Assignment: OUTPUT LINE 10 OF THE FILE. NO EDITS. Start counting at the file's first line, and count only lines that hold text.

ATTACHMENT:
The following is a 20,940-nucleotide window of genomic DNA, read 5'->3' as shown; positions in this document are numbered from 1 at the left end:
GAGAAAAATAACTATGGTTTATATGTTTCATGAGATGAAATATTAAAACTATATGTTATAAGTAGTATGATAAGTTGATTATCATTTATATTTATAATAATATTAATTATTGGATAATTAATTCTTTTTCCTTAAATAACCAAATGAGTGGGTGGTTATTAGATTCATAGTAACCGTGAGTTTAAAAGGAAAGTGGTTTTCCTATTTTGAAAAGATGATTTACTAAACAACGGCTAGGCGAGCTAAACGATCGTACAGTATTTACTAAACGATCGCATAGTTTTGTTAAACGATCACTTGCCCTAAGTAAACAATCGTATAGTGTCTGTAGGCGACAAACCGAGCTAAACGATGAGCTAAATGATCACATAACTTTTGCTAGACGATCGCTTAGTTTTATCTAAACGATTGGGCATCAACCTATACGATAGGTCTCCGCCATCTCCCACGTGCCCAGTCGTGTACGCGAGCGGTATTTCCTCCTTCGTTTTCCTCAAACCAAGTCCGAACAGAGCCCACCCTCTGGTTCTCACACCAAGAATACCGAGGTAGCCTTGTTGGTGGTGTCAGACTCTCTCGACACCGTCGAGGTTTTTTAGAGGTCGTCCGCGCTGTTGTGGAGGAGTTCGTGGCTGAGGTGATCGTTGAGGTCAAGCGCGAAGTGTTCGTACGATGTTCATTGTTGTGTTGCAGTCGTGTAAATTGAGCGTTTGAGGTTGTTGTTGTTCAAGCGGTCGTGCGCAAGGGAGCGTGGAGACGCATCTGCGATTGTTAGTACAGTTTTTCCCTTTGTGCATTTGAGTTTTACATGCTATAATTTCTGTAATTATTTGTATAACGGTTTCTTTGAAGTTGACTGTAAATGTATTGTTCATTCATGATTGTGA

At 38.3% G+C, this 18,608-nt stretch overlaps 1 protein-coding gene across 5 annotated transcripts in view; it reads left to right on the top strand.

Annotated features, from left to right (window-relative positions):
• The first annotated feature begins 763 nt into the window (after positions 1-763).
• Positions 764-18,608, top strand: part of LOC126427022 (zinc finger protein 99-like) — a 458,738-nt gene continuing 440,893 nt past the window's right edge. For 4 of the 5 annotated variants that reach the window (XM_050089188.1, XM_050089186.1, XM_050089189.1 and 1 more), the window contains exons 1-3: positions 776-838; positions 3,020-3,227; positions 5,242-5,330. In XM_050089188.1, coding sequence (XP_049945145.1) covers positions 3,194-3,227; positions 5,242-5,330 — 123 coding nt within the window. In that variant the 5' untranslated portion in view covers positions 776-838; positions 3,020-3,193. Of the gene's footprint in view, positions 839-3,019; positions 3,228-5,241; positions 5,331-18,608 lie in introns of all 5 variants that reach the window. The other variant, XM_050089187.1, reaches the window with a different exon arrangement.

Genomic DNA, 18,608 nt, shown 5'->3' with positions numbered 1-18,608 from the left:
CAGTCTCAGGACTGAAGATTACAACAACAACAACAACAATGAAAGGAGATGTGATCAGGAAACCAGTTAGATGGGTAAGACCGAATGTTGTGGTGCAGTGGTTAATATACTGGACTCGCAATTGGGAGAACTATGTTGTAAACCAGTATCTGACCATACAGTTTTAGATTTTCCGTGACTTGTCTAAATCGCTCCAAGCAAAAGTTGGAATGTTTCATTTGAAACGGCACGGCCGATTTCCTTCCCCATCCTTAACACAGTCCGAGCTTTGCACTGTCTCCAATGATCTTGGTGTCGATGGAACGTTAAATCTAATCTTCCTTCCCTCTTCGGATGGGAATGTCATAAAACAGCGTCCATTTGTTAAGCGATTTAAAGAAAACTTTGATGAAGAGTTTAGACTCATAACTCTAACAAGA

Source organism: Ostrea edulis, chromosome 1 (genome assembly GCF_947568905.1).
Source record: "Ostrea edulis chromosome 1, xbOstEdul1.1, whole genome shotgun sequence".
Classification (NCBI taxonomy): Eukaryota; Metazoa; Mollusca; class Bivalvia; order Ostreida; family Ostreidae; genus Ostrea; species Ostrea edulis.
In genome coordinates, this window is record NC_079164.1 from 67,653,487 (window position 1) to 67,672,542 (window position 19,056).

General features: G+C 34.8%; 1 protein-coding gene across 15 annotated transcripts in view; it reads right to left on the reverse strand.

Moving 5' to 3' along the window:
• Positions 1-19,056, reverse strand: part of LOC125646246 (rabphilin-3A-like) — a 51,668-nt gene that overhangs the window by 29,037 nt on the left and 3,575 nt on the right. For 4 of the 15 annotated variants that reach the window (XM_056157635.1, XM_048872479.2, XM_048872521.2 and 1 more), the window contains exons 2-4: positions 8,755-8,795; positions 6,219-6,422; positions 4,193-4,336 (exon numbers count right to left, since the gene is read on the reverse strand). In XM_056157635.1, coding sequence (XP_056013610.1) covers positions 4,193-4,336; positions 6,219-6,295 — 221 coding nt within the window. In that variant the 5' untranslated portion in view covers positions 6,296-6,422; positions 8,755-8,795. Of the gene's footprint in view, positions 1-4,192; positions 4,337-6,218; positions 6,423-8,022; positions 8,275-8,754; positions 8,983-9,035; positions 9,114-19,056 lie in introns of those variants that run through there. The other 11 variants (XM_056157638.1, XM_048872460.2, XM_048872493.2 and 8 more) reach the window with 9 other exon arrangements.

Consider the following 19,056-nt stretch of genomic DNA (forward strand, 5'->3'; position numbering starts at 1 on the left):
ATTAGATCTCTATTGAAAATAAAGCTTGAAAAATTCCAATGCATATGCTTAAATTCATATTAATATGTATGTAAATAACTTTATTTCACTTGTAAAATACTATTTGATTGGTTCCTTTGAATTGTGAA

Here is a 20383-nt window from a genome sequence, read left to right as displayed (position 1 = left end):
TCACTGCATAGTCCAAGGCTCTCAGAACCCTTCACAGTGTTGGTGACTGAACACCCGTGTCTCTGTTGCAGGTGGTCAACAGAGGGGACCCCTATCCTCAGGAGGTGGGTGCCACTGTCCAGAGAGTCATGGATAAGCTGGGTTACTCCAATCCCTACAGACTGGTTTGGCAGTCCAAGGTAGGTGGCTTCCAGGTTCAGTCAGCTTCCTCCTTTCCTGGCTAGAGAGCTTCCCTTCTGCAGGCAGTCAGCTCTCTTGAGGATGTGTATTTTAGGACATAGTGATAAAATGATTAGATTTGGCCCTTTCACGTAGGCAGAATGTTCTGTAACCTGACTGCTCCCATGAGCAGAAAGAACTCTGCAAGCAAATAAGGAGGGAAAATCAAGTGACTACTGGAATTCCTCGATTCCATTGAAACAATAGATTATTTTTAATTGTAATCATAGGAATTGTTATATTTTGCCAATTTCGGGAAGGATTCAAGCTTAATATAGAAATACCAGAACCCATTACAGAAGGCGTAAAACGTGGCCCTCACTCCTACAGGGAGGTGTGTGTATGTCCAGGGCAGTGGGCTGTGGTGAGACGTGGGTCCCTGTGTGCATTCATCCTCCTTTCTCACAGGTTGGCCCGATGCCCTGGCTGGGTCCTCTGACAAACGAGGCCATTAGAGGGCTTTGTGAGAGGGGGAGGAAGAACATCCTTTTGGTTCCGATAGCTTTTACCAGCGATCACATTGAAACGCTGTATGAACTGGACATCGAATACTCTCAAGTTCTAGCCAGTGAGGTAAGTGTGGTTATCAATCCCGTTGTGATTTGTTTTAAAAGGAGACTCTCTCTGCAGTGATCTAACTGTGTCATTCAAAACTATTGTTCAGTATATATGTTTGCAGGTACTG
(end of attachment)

Source record: "Ostrea edulis chromosome 1, xbOstEdul1.1, whole genome shotgun sequence".